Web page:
The past few days here in Connecticut have seen some unseasonably cold weather, with temperatures in the teens and low 20’s, and wind gusts making it seem like single digits outside. If you like us, you’ve been making sure the old gas fireplace is on early, making the house warm and comfy for meals and relaxing later in the evening. This is typical here in frigid New England, where Nor’easter’s can blow through in short order, leaving piles of snow and shivering bodies in its wake. But once that fire is going, the frightful weather is forgotten and all is right with the world again.
Unless, of course, your fireplace is malfunctioning, which can lead to a host of problems, including injury, property damage, and even death. A story in the local paper yesterday about two home heating related incidents in Southington brought this into sharp focus.
In the first, firefighters responded to 100 Bristol St. due to high levels of carbon monoxide (CO) coming from the basement furnace. Although a fire department spokesman said the furnace appeared to be functioning properly, a Yankee Gas employee confirmed that the furnace was emitting very high levels of carbon monoxide. Carbon monoxide poisoning manifests itself with symptoms much like the flu, including headache and nausea.
The second incident involved a report of “something burning” at a home at 55 Pebble Drive. An investigation revealed that a wood stove had been cleaned out earlier in the day and the ashes were placed on the back deck in a paper bag. The problem is, the ashes were not completely extinguished and they quickly burned away the bag and started to burn the deck! While ashes may appear cool on the outside, they can remain burning on the inside for hours, and even days. Although there was minimal damage to the house, part of the deck had to be removed.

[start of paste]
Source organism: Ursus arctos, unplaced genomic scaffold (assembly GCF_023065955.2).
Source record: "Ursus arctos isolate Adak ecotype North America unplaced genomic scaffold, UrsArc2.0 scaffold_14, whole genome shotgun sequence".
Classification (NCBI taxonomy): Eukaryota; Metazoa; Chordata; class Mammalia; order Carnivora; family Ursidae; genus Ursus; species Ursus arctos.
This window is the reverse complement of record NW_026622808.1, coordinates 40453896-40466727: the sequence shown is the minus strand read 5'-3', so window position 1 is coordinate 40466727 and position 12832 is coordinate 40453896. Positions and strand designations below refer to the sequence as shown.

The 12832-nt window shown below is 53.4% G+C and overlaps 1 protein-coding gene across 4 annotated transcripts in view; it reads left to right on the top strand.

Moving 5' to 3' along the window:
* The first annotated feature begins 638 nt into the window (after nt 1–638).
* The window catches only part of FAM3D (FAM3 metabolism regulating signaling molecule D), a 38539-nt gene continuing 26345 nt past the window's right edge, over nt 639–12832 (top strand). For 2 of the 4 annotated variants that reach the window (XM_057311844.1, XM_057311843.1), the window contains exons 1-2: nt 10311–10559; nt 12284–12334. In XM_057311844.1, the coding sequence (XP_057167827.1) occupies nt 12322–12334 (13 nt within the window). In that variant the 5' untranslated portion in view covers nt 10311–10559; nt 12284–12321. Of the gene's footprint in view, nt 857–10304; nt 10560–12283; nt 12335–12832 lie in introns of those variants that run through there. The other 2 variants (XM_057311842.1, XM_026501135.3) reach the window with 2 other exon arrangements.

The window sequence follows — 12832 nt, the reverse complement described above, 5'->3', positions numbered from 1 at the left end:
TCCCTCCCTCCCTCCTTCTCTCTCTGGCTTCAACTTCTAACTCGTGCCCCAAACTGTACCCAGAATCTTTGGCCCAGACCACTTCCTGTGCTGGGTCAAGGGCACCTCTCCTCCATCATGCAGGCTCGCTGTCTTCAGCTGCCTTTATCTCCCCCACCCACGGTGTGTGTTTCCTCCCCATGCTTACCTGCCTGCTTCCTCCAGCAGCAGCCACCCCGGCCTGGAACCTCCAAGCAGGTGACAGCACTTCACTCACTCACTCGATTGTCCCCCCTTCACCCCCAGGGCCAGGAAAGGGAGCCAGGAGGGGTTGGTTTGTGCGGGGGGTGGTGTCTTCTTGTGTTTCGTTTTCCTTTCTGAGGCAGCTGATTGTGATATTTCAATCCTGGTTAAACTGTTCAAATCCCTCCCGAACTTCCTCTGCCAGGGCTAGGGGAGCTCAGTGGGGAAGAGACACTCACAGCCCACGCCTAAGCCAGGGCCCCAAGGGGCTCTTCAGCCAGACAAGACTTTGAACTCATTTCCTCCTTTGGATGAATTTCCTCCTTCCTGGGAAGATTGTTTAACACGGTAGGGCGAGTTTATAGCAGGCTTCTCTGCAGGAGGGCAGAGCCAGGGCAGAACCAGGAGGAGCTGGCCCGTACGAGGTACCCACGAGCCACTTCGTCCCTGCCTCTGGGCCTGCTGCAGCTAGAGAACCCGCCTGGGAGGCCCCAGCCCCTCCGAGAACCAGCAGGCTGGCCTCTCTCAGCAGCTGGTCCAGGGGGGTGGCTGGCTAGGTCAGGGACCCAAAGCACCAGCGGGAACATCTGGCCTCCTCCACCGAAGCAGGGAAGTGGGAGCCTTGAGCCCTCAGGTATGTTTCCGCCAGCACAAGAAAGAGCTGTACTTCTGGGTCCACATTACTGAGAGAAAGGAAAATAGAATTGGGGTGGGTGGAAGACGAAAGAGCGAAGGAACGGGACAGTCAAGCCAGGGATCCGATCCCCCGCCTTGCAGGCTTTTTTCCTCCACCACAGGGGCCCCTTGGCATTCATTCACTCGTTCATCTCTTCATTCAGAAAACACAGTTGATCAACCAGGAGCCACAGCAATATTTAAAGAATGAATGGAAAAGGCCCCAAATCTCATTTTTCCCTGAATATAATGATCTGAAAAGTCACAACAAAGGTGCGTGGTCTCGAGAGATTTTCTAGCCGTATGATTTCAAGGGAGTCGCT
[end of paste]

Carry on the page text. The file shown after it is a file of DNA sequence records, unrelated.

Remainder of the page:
These are just two heating related stories of the young heating season, and they’re surely not going to be the last, but there are many things you can do to make sure your family is safe and warm this winter. The Federal Emergency Management Agency (FEMA), in conjunction with the United States Fire Administration, has a very good brochure with home heating safety tips that can be found here. It contains advice on proper use of furnaces, fireplaces and kerosene heaters, as well as other fire safety tips. In addition, here are some other links to home heating safety advice:
There are many other good resources for fireplace and furnace tips, including your local fire department, gas company or fireplace store. Take the time to ensure your family’s safety this year, before you fire up that fire.
Don’t let this:
Stay safe and warm this Holiday Season!